Linux has managed this for decades (license for systems given); however this is a community working for the community, not for money grabbing investors!!
     
  2. Satcomer

    Satcomer In Geostationary Orbit

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    OK you homnest about that.


    It had a lot of wireless changes in it along with a serious change to SMBX for Domain problems. Don't you want Apple to continue to update their OS X releases?

    OK. Is this development for Coca or Carbon?

    So you have a problem of software makers updating their kernal software? Plus Apple is NOT Linux. Sure it is OS X is open sourced ( Darwin) and you can have at that if you want. So stop with being a freetard about Linux being better.
     
  3. ElDiabloConCaca

    ElDiabloConCaca U.S.D.A. Prime

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    This is a good idea.

    What, precisely, have you done to ensure that developers adopt this behavior, other than simply holding that opinion? Have you submitted documentation or recommendations to any of the OS development teams? Have you tried to make it a UNIX standard?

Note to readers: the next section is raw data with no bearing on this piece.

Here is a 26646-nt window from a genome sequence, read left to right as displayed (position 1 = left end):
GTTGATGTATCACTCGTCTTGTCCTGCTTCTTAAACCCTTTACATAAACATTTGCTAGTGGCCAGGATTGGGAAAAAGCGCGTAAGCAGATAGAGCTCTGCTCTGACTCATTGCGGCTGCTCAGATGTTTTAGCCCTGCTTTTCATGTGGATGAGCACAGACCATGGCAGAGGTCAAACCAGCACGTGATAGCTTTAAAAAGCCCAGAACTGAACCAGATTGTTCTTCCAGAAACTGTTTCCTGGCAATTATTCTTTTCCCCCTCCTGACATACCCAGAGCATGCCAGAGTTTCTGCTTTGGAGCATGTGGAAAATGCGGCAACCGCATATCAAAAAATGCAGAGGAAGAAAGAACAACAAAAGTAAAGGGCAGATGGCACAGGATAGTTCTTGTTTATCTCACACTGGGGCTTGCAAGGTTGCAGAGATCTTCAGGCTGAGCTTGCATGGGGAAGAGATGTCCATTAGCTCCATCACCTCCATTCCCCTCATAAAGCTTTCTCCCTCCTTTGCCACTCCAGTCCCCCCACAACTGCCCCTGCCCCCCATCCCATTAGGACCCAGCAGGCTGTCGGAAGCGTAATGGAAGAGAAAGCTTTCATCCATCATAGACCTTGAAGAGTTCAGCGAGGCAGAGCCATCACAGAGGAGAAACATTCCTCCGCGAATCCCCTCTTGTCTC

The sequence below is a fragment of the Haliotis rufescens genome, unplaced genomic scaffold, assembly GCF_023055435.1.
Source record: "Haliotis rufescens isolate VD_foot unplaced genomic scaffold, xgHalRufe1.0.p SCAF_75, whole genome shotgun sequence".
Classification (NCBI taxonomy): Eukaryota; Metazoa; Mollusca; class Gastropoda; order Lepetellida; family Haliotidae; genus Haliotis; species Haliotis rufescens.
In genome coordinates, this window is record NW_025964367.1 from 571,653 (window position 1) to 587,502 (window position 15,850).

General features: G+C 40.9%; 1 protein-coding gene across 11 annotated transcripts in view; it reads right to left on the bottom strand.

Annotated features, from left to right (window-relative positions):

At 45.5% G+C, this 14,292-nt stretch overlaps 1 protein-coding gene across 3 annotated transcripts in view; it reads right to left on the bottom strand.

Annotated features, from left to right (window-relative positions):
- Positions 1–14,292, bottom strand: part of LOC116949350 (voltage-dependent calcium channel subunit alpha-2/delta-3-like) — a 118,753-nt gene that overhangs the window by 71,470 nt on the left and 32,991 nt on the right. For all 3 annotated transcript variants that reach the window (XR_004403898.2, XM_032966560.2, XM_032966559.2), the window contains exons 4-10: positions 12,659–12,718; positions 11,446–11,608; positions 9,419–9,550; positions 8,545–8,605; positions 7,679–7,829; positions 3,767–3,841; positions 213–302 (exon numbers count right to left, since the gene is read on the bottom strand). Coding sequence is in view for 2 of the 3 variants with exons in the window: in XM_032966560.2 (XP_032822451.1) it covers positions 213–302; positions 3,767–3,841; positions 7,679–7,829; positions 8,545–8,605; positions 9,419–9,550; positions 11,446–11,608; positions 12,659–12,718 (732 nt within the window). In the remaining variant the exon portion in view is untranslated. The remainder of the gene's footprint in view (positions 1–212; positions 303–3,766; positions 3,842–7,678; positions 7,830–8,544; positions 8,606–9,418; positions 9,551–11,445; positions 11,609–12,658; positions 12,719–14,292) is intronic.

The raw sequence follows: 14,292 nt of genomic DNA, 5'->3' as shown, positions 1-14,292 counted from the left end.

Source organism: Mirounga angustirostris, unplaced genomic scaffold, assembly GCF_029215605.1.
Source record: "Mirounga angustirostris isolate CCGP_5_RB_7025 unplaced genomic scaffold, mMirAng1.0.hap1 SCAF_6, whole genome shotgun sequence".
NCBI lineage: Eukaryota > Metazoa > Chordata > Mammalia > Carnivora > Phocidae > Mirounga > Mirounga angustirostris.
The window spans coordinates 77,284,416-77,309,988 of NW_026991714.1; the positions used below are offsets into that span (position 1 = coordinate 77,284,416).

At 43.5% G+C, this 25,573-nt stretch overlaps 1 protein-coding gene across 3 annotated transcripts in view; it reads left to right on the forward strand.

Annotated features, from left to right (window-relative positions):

If it's not difficult to implement nor adhere to (which I disagree with, consequently -- I am a developer and telling me that I cannot change or remove anything that I've previously written without 5 years notice is an absolutely insane requirement), then why do you think the state of things today are where they are?

    I see that you're almost contradicting yourself: you require an entire, 1GB+ update to install in under 30 seconds, yet you simultaneously require that the entire operating system remain backward-compatible for 5 years (which insinuates that the code for these deprecated APIs remain in the OS and also potentially be upgraded if a new update somehow breaks them).